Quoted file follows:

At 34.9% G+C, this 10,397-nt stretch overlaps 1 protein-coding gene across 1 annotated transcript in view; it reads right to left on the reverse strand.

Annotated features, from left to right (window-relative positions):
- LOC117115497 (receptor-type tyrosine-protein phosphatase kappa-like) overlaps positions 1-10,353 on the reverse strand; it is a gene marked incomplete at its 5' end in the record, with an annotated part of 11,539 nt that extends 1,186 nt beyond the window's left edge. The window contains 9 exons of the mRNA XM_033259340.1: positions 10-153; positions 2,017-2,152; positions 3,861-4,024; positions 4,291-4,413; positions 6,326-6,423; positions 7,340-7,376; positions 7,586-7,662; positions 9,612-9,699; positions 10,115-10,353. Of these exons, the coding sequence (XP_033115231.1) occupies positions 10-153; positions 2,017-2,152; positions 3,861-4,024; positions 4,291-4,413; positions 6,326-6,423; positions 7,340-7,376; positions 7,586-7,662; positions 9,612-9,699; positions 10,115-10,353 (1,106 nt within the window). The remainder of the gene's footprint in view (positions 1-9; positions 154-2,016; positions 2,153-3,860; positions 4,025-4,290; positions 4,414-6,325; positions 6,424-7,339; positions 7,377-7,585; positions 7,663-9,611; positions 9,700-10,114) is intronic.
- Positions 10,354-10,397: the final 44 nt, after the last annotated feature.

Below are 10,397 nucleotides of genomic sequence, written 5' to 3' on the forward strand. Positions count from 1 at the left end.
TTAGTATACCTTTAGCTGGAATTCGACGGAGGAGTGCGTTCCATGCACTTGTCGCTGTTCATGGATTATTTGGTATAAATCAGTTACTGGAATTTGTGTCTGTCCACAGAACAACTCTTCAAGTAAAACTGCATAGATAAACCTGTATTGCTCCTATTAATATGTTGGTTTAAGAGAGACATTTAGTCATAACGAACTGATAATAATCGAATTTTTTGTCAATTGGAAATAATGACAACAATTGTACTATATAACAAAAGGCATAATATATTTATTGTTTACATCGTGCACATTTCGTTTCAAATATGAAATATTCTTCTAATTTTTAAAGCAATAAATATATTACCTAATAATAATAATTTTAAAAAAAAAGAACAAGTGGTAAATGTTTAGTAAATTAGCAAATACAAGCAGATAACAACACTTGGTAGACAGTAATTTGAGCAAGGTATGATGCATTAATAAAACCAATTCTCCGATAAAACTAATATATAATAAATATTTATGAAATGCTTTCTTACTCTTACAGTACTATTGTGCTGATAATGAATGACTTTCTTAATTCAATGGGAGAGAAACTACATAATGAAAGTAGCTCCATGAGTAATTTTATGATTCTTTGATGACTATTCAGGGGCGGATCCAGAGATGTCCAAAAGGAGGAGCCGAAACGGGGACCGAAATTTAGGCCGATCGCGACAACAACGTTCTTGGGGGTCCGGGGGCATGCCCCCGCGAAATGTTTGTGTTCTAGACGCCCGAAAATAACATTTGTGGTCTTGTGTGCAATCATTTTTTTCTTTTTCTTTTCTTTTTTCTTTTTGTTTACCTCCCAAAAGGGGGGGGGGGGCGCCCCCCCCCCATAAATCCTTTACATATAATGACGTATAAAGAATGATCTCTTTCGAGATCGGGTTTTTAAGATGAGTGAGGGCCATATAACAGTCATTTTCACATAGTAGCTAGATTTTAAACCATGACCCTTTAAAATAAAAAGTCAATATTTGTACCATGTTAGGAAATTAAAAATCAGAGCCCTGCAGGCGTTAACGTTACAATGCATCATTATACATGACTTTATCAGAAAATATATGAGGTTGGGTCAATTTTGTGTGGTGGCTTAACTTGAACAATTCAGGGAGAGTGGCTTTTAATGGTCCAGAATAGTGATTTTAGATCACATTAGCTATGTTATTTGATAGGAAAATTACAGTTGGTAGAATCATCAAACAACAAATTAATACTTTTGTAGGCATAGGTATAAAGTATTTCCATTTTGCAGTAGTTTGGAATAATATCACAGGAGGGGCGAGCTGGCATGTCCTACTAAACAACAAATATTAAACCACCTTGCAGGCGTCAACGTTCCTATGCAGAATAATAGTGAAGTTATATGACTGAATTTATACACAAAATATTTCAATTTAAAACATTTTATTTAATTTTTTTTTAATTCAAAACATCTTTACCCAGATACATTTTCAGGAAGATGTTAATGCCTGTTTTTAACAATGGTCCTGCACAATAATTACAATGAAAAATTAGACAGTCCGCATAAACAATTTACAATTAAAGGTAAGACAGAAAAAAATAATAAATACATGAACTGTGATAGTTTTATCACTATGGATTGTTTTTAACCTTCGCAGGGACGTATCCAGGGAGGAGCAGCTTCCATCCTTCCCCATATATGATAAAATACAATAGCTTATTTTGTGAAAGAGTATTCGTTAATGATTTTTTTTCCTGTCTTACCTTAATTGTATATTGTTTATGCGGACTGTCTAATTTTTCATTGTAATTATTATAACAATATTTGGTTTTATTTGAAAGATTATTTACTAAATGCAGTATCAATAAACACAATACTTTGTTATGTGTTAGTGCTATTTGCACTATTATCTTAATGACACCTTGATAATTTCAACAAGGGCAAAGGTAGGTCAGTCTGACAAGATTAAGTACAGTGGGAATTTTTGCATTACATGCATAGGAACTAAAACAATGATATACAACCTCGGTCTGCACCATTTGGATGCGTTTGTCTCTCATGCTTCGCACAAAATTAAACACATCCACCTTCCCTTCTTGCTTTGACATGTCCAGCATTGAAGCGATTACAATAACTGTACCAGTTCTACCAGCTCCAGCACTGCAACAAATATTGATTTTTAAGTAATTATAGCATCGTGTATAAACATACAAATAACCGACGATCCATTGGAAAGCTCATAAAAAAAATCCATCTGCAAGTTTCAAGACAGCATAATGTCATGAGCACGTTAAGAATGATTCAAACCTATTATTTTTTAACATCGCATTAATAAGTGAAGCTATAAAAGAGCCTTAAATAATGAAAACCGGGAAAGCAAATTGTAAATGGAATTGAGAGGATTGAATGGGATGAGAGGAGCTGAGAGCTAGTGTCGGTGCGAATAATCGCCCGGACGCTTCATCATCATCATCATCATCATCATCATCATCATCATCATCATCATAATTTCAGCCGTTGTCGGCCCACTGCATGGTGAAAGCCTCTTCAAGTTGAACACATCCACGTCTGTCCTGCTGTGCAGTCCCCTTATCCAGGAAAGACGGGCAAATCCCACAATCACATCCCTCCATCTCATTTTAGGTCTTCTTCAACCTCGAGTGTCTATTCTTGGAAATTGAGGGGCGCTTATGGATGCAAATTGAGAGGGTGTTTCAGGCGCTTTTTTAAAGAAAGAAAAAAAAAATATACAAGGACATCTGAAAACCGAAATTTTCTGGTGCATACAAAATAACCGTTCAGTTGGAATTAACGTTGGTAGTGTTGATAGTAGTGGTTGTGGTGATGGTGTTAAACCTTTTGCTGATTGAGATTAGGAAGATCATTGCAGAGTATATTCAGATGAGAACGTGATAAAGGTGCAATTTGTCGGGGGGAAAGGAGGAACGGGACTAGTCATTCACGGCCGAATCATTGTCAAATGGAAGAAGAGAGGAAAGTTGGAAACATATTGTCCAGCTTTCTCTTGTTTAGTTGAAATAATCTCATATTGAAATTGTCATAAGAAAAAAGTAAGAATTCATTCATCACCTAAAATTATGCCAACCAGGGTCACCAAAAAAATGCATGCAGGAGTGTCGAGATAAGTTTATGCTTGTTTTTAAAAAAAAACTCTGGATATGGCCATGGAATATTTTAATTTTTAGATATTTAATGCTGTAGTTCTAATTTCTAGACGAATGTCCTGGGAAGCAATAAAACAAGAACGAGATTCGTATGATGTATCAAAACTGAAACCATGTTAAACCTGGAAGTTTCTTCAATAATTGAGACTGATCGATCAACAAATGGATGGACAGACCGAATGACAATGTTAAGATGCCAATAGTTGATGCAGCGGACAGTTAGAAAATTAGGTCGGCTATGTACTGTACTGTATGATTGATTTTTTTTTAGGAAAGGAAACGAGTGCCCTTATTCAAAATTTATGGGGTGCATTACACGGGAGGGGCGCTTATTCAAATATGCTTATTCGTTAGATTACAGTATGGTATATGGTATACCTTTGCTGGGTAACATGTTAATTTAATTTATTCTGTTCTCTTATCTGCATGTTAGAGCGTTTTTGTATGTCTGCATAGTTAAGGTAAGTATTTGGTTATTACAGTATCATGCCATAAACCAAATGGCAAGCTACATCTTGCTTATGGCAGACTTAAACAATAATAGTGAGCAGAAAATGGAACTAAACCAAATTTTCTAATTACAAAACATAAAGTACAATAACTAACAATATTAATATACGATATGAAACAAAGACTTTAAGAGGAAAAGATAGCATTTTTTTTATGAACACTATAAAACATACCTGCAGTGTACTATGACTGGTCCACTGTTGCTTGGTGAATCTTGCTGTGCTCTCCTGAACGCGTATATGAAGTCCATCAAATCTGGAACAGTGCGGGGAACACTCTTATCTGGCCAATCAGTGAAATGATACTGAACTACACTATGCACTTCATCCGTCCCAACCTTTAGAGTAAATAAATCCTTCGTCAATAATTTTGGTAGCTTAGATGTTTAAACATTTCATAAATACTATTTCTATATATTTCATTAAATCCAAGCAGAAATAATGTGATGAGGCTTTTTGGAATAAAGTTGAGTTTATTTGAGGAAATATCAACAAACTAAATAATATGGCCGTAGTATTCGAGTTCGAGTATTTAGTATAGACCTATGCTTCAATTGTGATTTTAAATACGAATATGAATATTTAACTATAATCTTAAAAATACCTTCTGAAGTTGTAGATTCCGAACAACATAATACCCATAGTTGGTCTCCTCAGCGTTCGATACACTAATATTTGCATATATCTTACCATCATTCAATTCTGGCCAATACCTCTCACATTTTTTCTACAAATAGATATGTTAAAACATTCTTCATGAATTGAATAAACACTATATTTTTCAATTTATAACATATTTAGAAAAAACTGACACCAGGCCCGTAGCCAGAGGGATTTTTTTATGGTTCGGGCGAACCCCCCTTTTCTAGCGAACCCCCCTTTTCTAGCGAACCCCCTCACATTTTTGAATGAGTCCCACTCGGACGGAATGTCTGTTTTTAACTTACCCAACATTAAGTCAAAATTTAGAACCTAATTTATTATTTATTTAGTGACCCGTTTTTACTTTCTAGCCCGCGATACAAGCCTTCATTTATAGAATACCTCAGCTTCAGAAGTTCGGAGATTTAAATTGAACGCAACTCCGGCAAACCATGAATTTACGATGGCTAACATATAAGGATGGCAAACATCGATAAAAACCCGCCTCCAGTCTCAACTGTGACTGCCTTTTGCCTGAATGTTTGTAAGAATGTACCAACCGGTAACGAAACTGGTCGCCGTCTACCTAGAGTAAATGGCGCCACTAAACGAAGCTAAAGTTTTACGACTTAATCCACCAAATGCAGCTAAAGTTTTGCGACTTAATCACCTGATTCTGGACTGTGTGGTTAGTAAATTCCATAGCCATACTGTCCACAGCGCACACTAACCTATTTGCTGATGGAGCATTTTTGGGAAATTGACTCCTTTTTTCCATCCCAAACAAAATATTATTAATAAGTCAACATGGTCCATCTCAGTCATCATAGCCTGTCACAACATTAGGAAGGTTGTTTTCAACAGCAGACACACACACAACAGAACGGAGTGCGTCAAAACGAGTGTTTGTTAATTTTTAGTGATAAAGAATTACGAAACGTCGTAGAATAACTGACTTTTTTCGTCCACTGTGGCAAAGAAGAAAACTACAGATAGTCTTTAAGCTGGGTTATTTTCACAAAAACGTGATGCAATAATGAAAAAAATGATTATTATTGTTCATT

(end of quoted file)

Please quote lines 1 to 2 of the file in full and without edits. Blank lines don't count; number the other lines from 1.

At 34.9% G+C, this 10,397-nt stretch overlaps 1 protein-coding gene across 1 annotated transcript in view; it reads right to left on the reverse strand.

Annotated features, from left to right (window-relative positions):